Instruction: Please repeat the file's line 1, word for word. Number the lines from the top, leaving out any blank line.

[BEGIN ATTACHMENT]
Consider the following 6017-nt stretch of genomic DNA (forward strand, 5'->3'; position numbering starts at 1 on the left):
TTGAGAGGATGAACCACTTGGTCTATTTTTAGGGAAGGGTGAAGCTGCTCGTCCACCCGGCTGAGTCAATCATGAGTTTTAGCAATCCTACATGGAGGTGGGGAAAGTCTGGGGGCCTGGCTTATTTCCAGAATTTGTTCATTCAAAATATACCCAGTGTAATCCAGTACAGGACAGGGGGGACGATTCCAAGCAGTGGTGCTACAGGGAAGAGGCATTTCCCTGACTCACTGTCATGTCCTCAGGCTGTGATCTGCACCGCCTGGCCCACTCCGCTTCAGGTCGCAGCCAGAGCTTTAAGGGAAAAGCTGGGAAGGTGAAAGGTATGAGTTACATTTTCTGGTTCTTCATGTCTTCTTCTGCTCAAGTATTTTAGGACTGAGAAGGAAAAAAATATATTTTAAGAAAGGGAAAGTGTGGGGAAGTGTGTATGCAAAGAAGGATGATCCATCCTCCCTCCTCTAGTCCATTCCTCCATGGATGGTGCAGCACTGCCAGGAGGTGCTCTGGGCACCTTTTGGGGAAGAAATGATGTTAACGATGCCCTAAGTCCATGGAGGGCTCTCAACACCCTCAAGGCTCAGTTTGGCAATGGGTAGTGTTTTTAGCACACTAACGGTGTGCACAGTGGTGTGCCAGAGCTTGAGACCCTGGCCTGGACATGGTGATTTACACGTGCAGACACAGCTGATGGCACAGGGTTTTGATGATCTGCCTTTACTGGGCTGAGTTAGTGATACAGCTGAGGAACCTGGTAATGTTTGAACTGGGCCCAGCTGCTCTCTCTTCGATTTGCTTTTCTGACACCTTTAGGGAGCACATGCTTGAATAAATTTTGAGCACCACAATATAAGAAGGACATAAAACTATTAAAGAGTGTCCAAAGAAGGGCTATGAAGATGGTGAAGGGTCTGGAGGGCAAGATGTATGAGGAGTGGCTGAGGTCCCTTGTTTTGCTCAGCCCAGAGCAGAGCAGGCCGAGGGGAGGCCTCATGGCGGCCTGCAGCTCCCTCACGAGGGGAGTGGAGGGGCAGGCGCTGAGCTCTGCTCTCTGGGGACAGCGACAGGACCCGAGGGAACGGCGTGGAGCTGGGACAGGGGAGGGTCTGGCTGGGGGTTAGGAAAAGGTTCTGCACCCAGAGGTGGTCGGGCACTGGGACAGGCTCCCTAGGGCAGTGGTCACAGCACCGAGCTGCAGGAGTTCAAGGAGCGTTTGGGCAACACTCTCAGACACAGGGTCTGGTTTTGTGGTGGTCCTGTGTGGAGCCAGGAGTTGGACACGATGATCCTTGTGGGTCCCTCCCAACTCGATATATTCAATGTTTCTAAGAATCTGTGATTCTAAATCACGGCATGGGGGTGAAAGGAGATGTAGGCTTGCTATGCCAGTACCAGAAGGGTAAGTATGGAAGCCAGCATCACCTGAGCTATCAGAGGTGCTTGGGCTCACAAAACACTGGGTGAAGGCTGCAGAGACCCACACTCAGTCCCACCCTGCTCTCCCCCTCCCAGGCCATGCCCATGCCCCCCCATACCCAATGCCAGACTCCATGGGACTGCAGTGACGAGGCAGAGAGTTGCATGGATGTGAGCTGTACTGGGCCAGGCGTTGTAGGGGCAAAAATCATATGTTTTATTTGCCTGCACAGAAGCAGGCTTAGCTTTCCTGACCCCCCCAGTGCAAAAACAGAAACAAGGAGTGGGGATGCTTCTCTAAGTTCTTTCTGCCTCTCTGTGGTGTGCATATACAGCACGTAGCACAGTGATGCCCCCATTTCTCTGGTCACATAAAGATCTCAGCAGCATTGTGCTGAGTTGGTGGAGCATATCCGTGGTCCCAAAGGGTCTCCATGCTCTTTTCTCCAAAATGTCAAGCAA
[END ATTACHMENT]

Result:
Consider the following 6017-nt stretch of genomic DNA (forward strand, 5'->3'; position numbering starts at 1 on the left):